During recent work to expand the Kansas City Streetcar southward—a project that will restore streetcar traffic up Main Street past the Bank’s headquarters at 1 Memorial Drive—rails, cable pulleys and other structural implements from the city’s old streetcar line were uncovered. The discovery ties the past to the future, underscoring the historical importance of the Bank’s location.

The history of the land on which the Bank’s head office sits—in the area of 29th and Main streets—is well-documented to 1821, when it was part of the Santa Fe Trail, then the country’s main commercial highway. An early advance in local transportation began in 1869 with the founding of the Kansas City and Westport Horse Railroad Co., which created a horse car system to connect Kansas City with Westport, south of the Bank’s current location. One of the founders was Milton Payne, a former Kansas City mayor who once owned the land where the Bank now stands.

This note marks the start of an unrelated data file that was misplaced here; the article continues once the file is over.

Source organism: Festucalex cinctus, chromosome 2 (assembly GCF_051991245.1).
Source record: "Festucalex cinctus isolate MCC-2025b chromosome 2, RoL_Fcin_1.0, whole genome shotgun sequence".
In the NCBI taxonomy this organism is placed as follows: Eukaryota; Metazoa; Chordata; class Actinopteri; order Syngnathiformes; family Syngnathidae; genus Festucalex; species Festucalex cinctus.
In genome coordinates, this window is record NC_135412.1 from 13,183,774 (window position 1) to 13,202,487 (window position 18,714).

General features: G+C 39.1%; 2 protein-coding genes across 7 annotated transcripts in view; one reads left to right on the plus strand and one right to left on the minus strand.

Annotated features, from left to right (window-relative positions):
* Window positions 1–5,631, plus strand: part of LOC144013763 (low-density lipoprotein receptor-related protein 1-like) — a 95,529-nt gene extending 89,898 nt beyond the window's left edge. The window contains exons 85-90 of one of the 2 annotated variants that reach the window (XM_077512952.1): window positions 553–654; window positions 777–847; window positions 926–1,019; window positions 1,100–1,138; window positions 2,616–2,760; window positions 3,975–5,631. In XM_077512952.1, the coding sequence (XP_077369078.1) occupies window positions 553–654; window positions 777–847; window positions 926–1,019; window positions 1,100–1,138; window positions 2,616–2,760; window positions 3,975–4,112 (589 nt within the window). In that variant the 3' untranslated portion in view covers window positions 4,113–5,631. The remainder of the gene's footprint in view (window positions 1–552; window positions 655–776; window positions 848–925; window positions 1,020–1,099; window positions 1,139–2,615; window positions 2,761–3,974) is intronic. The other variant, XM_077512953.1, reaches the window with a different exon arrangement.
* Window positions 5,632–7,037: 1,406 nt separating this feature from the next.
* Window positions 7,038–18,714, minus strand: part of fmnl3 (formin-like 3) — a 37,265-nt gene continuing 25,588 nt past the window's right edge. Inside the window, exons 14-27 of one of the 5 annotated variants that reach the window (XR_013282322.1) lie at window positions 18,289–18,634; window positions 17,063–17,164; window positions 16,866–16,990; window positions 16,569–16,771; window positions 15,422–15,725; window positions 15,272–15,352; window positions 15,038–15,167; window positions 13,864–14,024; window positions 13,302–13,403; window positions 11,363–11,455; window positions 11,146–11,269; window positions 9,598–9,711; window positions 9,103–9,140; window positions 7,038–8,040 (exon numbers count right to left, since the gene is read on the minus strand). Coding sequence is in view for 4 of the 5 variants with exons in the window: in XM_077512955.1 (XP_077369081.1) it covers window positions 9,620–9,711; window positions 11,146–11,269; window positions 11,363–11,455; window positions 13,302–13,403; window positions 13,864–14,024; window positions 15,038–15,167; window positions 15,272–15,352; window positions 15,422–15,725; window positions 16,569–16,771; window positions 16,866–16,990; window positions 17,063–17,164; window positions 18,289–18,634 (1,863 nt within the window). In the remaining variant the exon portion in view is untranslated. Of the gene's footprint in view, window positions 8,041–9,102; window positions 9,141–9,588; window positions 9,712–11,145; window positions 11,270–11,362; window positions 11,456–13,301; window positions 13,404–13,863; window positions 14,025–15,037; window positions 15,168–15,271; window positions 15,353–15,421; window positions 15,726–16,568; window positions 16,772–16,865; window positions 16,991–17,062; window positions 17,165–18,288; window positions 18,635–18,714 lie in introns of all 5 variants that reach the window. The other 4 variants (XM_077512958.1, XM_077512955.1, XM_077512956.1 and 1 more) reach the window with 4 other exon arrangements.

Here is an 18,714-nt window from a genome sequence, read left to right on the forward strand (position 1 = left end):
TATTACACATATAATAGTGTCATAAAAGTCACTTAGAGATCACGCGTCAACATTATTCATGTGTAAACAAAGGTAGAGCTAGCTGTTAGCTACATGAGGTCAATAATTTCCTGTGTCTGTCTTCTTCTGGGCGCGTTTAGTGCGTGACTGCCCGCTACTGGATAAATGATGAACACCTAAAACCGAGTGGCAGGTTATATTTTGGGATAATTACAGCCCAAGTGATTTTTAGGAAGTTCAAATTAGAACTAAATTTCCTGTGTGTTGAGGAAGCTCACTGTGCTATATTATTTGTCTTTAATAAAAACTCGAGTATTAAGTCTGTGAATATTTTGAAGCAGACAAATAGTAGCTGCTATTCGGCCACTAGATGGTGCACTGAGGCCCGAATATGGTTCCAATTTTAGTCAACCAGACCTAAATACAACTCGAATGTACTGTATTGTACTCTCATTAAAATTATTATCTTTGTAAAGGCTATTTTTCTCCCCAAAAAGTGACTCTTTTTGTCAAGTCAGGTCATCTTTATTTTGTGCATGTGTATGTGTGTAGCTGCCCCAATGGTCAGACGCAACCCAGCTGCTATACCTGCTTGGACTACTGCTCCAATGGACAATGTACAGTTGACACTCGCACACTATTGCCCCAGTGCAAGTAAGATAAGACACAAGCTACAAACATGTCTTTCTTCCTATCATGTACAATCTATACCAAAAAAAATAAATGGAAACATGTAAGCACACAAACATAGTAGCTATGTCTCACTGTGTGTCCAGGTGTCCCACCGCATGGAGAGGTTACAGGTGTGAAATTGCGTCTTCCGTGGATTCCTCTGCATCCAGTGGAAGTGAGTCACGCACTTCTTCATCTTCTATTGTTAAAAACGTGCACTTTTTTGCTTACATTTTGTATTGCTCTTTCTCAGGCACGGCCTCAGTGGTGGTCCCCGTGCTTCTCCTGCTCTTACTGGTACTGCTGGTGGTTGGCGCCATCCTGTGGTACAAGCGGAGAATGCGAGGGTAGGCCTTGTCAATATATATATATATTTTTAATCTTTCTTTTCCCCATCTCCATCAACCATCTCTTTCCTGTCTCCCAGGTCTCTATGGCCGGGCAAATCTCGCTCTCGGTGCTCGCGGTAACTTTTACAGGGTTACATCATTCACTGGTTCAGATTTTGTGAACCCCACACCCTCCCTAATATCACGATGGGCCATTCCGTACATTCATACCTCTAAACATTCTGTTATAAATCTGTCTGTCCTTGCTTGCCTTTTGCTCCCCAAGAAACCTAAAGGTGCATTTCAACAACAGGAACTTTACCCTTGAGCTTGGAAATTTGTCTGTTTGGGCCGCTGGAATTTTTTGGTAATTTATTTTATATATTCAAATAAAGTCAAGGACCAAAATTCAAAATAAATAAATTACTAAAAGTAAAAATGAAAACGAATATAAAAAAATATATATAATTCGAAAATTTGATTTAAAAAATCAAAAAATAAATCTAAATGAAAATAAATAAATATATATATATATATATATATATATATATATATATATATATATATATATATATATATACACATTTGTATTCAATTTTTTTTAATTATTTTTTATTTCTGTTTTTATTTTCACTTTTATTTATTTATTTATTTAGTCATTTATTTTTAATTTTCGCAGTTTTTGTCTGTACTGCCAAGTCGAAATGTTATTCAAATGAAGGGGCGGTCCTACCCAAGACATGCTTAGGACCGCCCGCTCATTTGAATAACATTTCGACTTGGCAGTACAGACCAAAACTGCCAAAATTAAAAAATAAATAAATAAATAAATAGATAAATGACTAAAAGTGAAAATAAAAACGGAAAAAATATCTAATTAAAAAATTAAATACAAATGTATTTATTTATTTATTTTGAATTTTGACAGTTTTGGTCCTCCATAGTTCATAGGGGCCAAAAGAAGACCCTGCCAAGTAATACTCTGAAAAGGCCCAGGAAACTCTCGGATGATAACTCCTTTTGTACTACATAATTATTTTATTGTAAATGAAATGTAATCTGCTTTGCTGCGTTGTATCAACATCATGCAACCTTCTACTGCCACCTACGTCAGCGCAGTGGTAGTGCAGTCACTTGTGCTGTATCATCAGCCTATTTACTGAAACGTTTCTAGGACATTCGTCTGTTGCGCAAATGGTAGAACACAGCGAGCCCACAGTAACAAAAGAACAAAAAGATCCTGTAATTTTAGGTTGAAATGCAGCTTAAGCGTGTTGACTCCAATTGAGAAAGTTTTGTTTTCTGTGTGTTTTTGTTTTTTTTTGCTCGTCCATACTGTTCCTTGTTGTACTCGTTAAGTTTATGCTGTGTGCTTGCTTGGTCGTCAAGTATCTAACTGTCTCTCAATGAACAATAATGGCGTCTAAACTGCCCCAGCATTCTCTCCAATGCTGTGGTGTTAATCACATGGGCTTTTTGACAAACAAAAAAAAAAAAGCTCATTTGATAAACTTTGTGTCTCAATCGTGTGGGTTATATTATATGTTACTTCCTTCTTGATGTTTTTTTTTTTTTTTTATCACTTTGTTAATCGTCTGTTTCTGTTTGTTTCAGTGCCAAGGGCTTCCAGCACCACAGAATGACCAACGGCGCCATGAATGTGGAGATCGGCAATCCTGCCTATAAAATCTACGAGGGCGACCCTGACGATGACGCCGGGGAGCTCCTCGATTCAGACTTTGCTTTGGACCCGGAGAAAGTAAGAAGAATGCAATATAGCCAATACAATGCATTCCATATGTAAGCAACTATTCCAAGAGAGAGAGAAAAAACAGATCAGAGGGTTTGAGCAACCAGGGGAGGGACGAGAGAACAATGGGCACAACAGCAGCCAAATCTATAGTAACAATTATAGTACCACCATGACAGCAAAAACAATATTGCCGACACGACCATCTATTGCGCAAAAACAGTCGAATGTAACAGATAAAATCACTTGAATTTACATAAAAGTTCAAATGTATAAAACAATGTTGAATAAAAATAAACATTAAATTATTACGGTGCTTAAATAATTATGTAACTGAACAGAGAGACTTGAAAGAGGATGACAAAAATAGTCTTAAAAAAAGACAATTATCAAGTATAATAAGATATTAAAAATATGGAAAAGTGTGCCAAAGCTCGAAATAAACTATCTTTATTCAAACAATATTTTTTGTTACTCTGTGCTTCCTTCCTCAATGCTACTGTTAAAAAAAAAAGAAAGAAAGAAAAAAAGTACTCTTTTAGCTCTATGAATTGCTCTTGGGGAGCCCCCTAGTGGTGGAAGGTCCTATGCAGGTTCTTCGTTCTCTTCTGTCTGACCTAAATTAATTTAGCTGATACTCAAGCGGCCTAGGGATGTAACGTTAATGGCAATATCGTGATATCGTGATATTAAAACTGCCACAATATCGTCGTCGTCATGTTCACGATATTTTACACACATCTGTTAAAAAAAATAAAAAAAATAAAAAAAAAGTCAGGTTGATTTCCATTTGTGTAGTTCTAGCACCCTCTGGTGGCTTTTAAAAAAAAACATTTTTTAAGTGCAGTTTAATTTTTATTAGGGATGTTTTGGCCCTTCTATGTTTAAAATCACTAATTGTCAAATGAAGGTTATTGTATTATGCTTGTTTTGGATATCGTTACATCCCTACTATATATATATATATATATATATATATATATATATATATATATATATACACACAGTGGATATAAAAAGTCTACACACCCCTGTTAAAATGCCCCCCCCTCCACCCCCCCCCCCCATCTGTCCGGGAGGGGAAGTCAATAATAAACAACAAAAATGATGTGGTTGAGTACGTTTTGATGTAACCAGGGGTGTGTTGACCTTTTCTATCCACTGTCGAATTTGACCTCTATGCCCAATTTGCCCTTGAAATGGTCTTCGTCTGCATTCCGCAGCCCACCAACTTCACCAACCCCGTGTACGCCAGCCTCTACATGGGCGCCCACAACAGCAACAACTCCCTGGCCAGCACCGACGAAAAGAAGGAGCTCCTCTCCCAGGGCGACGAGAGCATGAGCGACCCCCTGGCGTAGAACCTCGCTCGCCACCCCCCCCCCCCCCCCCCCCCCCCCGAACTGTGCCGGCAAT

Although the horse railroad company provided a public transportation option, it was unprofitable and didn’t last long. By about 1911, the Metropolitan Street Railway Co. was working on an electric streetcar system. Tracks up the steep grade on Main Street between 24th and 27th streets were completed in 1919. Streetcars then ran along Main Street past the current bank location before being phased out in the late 1950s. The old rail lines were paved over and forgotten…until recently.